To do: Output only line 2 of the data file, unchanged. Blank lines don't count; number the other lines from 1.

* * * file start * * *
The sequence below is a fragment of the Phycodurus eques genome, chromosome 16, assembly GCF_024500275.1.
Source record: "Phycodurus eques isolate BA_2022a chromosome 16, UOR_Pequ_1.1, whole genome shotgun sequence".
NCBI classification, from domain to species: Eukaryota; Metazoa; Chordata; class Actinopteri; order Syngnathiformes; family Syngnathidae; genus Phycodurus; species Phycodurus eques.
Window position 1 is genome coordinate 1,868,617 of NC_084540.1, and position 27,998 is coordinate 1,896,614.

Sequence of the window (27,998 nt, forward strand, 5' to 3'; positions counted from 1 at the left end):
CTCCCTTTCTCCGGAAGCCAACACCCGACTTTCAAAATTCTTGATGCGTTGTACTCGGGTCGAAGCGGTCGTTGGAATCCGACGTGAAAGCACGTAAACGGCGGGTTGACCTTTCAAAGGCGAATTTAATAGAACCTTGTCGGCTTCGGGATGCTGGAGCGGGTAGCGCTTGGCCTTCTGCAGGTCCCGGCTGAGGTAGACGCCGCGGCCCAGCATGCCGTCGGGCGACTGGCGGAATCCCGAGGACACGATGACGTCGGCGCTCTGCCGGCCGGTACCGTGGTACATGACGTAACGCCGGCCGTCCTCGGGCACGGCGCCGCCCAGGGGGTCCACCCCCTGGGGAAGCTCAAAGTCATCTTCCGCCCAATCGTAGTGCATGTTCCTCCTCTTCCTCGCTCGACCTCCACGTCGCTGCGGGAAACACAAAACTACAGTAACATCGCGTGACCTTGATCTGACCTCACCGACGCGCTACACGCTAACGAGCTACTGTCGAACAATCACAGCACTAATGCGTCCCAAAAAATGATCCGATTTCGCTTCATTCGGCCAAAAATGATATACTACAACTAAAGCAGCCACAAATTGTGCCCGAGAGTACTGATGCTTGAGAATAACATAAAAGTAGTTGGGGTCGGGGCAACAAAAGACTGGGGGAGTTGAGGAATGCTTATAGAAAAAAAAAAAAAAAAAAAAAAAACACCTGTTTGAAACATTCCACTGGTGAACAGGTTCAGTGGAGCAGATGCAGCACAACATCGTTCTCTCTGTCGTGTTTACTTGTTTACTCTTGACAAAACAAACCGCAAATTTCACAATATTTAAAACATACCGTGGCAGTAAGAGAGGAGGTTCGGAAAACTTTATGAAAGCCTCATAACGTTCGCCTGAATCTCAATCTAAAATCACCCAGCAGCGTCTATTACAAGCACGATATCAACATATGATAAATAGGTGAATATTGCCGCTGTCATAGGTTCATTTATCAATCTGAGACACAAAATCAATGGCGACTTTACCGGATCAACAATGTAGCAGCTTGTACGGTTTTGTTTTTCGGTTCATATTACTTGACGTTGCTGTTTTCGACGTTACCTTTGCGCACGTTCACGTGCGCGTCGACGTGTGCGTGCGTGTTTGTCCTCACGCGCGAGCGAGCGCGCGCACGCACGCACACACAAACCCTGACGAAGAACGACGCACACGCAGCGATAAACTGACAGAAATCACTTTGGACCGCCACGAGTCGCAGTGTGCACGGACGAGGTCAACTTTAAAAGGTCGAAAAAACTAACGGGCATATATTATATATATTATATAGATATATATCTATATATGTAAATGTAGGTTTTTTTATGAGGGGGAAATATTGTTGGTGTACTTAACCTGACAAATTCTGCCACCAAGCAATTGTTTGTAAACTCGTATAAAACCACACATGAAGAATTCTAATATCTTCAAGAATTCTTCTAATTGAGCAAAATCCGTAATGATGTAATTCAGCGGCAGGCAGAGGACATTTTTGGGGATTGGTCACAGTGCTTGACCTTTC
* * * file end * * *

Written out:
Source record: "Phycodurus eques isolate BA_2022a chromosome 16, UOR_Pequ_1.1, whole genome shotgun sequence".